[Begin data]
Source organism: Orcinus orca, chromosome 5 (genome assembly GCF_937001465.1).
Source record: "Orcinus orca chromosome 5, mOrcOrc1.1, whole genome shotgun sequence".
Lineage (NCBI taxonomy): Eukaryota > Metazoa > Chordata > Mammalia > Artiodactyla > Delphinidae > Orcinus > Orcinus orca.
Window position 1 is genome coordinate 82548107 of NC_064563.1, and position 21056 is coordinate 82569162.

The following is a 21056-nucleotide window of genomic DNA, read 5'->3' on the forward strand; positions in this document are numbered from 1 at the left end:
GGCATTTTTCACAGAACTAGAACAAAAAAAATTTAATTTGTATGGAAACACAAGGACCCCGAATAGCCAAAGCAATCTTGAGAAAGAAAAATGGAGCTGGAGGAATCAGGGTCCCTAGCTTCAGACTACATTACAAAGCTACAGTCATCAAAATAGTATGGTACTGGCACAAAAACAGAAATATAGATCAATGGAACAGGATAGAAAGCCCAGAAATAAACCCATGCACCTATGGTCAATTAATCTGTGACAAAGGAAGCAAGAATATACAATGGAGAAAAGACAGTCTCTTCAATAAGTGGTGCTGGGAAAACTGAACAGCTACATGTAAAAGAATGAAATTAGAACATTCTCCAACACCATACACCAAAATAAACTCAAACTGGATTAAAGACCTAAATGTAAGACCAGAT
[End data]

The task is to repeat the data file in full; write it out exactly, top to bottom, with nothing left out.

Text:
Source organism: Orcinus orca, chromosome 5 (genome assembly GCF_937001465.1).
Source record: "Orcinus orca chromosome 5, mOrcOrc1.1, whole genome shotgun sequence".
Lineage (NCBI taxonomy): Eukaryota > Metazoa > Chordata > Mammalia > Artiodactyla > Delphinidae > Orcinus > Orcinus orca.
Window position 1 is genome coordinate 82548107 of NC_064563.1, and position 21056 is coordinate 82569162.

The following is a 21056-nucleotide window of genomic DNA, read 5'->3' on the forward strand; positions in this document are numbered from 1 at the left end:
GGCATTTTTCACAGAACTAGAACAAAAAAAATTTAATTTGTATGGAAACACAAGGACCCCGAATAGCCAAAGCAATCTTGAGAAAGAAAAATGGAGCTGGAGGAATCAGGGTCCCTAGCTTCAGACTACATTACAAAGCTACAGTCATCAAAATAGTATGGTACTGGCACAAAAACAGAAATATAGATCAATGGAACAGGATAGAAAGCCCAGAAATAAACCCATGCACCTATGGTCAATTAATCTGTGACAAAGGAAGCAAGAATATACAATGGAGAAAAGACAGTCTCTTCAATAAGTGGTGCTGGGAAAACTGAACAGCTACATGTAAAAGAATGAAATTAGAACATTCTCCAACACCATACACCAAAATAAACTCAAACTGGATTAAAGACCTAAATGTAAGACCAGAT